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Chapter

4
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Topics Covered in Chapter 4


4-1: Why ¬ ¬s the Same in All Parts of a Series Circuit
4-2: Total  Equals the Sum of All Series Resistances
4-3: Series ¬ Voltage Drops
4-4: Kirchhoff¶s Voltage Law (KVL)
4-5: Polarity of ¬ Voltage Drops
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Π4-6: Total Power in a Series Circuit
Π4-7: Series-Aiding and Series-Opposing Voltages
Π4-8: Analyzing Series Circuits with Random Unknowns
Π4-9: Ground Connections in Electrical and Electronic
Systems
Π4-10: Troubleshooting: Opens and Shorts in Series
Circuits


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ΠCharacteristics of a Series Circuit
ΠThe current is the same everywhere in a series circuit.
ΠThe total resistance is equal to the sum of the individual
resistance values.
ΠThe total voltage is equal to the sum of the  voltage
drops across the individual resistances.
ΠThe total power is equal to the sum of the power
dissipated by each resistance.
 
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ΠCurrent is the movement of electric charge between two
points, produced by the applied voltage.
ΠThe free electrons moving away from one point are
continuously replaced by free electrons flowing from an
adjacent point in the series circuit.
ΠAll electrons have the same speed as those leaving the
voltage source.
ΠTherefore,  is the same in all parts of a series circuit.
 
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[ig. 4-2: There is only one current through  , and  in series. () Electron drift is the
same in all parts of a series circuit. () Current ¬ is the same at all points in a series circuit.
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ΠSeries Current [ormulas
ΠTotal current is the same as the individual currents in
the series string:
¬ ¬ ¬ ¬ u  u 
ΠTotal current is equal to total voltage divided by total
resistance:


¬  

  
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ΠWhen a series circuit is connected across a voltage
source, the free electrons must drift through all the
series resistances.

ΠThere is only one path for free electrons to follow.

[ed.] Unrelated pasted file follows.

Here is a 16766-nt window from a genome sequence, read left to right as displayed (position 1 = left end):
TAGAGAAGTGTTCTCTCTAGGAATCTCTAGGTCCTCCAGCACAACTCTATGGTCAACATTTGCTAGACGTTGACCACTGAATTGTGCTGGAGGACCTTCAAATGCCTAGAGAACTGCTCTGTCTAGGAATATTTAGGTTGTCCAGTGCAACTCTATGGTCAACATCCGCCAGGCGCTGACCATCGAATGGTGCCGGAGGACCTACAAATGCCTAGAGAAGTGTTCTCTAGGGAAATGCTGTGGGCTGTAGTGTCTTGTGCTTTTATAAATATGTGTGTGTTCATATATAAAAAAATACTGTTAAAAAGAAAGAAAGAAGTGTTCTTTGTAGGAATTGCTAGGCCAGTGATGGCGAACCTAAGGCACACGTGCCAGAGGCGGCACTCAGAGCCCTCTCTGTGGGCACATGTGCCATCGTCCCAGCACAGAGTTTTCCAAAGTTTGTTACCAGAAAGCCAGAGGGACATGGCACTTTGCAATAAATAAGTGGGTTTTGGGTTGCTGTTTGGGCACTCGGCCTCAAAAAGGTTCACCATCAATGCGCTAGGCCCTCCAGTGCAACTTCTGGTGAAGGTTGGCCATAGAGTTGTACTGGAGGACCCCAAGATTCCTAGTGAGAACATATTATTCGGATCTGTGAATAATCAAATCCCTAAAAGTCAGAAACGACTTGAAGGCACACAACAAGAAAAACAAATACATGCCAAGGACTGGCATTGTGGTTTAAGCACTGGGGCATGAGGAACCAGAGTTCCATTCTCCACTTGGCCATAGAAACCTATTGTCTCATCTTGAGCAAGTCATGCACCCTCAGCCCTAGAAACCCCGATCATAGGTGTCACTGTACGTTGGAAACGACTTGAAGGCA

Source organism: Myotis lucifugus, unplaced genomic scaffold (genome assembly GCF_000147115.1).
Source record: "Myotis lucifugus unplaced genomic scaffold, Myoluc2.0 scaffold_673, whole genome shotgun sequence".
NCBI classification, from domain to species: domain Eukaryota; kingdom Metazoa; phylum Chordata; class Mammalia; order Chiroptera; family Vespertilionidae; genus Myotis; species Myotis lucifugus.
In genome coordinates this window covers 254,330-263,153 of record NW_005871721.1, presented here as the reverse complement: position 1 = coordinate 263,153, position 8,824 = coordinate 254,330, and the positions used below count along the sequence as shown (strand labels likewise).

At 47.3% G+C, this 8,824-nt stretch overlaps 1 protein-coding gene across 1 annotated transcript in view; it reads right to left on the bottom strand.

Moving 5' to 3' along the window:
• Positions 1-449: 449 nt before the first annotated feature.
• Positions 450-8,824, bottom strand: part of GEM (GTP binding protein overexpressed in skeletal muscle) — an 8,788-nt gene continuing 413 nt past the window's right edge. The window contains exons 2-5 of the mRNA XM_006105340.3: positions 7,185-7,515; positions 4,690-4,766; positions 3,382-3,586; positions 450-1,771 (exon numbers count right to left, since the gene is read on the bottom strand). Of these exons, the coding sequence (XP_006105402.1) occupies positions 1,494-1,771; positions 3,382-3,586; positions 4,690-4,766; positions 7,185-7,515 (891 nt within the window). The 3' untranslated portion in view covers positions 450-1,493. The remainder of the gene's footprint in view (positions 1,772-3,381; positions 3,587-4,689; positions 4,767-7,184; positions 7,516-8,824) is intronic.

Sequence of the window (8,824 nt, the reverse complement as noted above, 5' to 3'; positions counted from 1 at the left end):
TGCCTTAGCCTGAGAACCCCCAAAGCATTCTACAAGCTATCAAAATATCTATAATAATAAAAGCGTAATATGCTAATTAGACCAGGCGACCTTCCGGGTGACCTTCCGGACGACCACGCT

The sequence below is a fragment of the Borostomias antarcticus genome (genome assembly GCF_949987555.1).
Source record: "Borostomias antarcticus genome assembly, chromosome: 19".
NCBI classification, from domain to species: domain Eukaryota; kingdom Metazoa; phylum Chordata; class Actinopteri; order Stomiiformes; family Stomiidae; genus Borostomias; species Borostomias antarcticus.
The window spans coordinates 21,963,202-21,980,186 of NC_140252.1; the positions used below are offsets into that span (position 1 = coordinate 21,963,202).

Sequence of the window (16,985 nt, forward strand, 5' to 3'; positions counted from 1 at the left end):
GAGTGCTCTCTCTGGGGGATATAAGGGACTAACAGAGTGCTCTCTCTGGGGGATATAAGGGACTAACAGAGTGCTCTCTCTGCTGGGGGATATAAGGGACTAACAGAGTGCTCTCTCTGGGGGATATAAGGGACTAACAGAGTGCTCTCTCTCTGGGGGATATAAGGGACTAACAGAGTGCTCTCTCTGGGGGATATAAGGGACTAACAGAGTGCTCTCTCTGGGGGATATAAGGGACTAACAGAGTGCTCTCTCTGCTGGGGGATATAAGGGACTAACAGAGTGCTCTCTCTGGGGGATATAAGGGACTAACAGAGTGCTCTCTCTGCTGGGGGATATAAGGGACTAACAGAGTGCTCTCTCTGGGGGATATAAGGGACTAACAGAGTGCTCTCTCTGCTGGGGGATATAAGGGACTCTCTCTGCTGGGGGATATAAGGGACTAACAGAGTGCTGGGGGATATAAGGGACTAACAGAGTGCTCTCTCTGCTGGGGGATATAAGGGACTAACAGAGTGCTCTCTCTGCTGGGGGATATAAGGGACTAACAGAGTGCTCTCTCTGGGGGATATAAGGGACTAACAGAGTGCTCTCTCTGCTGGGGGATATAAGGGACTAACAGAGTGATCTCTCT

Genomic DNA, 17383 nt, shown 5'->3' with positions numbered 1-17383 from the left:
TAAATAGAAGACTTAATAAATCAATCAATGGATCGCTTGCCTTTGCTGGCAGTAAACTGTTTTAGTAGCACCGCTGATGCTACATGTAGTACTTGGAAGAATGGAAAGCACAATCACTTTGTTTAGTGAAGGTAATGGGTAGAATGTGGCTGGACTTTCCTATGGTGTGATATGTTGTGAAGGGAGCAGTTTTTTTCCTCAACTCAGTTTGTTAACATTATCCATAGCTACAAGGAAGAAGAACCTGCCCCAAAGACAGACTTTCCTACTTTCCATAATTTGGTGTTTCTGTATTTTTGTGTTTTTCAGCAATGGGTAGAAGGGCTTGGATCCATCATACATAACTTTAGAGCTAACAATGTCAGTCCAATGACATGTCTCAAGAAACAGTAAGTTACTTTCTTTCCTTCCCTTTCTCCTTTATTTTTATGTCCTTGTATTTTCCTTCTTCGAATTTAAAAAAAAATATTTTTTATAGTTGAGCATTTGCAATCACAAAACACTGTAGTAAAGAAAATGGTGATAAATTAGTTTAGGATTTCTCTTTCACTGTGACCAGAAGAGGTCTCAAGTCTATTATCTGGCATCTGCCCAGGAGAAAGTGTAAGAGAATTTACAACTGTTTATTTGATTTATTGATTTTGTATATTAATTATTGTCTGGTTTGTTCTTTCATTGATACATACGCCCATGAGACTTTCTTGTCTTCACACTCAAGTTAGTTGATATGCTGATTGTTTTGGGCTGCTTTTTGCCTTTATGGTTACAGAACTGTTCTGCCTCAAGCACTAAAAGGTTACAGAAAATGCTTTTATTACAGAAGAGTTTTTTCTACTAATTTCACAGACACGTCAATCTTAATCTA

Œ ¬f there are two or more resistances in the same current


path, the total resistance across the voltage source is
the sum of all the resistances.
  
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[ig. 4-4: Series resistances are added for the total . ()  alone is 3 ȍ. ()  and  in
series together total 5 ȍ. ( ) The  of 5 ȍ is the same as one resistance of 5 ȍ between
points A and B.

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ΠSeries Resistance [ormulas
ΠThe total resistance is the sum of the individual
resistances.

M M
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M M

    
  
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ΠSeries Resistance [ormulas
ΠTotal resistance is equal to total voltage divided by the
circuit current:


  
¬
  
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ΠDetermining the Total Resistance
M  å Må

M å

Må M å

M M M M M M

M  å å  å  å å  å


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Œ By Ohm¶s Law, the voltage across a resistance equals
¬  

Œ ¬n a series circuit, the ¬ voltage across each resistance


is called an ¬ ?  or p? , because it
reduces the potential difference available for the
remaining resistances in the circuit.
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[ig. 4-5: An example of ¬ voltage drops  and  in a series circuit.


Copyright © The McGraw-Hill Companies, ¬nc. Permission required for reproduction or display.
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© ©

© ©
     

    


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The ¬ drops must add to equal the applied voltage


(KVL).
 å  å

 
 u 
 å 
½ 

å  å




     

 ¬ ¬ ¬ ¬ ¬

 u          


       

 u    
 
 u 
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ΠWhen current flows through a resistor, a voltage equal
to ¬ is dropped across the resistor. The polarity of this
¬ voltage drop is:
Πegative at the end where the electrons enter the
resistor.
ΠPositive at the end where the electrons leave the
resistor.
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ΠThe rule is reversed when considering conventional
current: positive charges move into the positive side of
the ¬ voltage.

ΠThe polarity of the  drop is the same, regardless of


whether we consider electron flow or conventional
current.
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[ig. 4-8: Polarity of ¬ voltage drops. () Electrons flow into the negative side of 
across . () Same polarity of  with positive charges into the positive side.
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ΠThe power needed to


produce current in
each series resistor is
used up in the form of
heat.
ΠThe total power used
in the circuit is equal to
the sum of the
individual powers
dissipated in each part